Chief Justice William H. Rehnquist (search), suffering from thyroid cancer and absent from the bench for seven weeks, still plans to preside at President Bush's inauguration on Jan. 20, a Supreme Court spokeswoman said Friday.

The chief justice normally swears in the president, but it had been unclear if Rehnquist would be well enough. Little information about his condition has been released, though it's known he is undergoing the kind of treatment often used for the most serious type of thyroid cancer.

Rehnquist's continued absence from the bench and the dearth of information about his condition fueled speculation the 80-year-old may step aside soon, giving the court its first vacancy in more than a decade, a modern record.

Supreme Court (search) spokeswoman Kathy Arberg said Bush had invited Rehnquist to administer the oath of office and he accepted. Arberg said she did not know if he would be on the bench when the justices return from the holiday break on Jan. 10.

Court-watchers said it's unclear how to read the news. His attendance at the event on the Capitol lawn could be Rehnquist's final hurrah before ending a 33-year career on the Supreme Court or could indicate he's making a remarkable recovery.

"That doesn't tell you very much at all about how he's doing," said Jesse Choper, a University of California-Berkeley law professor who clerked for former Chief Justice Earl Warren. "It could be his last official act. Or if he's feeling well enough to do that, maybe he's well enough to be back in the court."

Rehnquist has been away from court since Oct. 22, when he was hospitalized and then underwent a tracheotomy to help him breathe. Medical experts have said his treatment, a combination of chemotherapy and radiation, is standard for anaplastic thyroid cancer, a particularly aggressive and fatal form.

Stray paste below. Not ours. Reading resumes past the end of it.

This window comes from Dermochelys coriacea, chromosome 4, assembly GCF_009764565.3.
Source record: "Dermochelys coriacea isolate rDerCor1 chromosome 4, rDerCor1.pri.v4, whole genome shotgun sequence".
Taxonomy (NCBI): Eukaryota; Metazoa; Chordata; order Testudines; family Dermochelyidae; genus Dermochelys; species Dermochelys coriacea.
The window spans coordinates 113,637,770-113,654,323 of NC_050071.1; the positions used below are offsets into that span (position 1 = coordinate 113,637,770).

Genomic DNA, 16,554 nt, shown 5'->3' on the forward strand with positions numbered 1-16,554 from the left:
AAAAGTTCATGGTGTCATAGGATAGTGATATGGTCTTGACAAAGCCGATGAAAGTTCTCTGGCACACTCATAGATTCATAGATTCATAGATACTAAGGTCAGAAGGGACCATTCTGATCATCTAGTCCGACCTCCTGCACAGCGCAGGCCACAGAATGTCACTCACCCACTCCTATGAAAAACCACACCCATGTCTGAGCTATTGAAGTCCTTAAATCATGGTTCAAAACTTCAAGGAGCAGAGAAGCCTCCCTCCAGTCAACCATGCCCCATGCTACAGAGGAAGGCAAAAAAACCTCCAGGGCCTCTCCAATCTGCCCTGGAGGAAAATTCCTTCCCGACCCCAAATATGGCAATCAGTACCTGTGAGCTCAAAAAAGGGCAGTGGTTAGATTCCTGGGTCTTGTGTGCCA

Dr. Kenneth Burman, a thyroid (search) specialist at Washington Hospital Center who is not involved in the chief justice's treatment, said Rehnquist could be finished with his radiation and chemotherapy by the inauguration. However, he may still have trouble speaking and likely won't want to stay long, Burman said.

Since announcing his illness, Rehnquist has run the nation's highest court from his home in suburban Virginia. He has not been seen at public events, although he has been photographed leaving his home for a medical appointment.

So far Rehnquist has missed arguments in about 25 cases. He plans to rule in those cases by reviewing transcripts of arguments, and relies on his law clerks for research.

"I think this is optimistic news, that the situation is not as dire as predicted and that he perhaps may stay through reminder of the term (in June)," said Washington lawyer Erik Jaffe, a former Supreme Court clerk.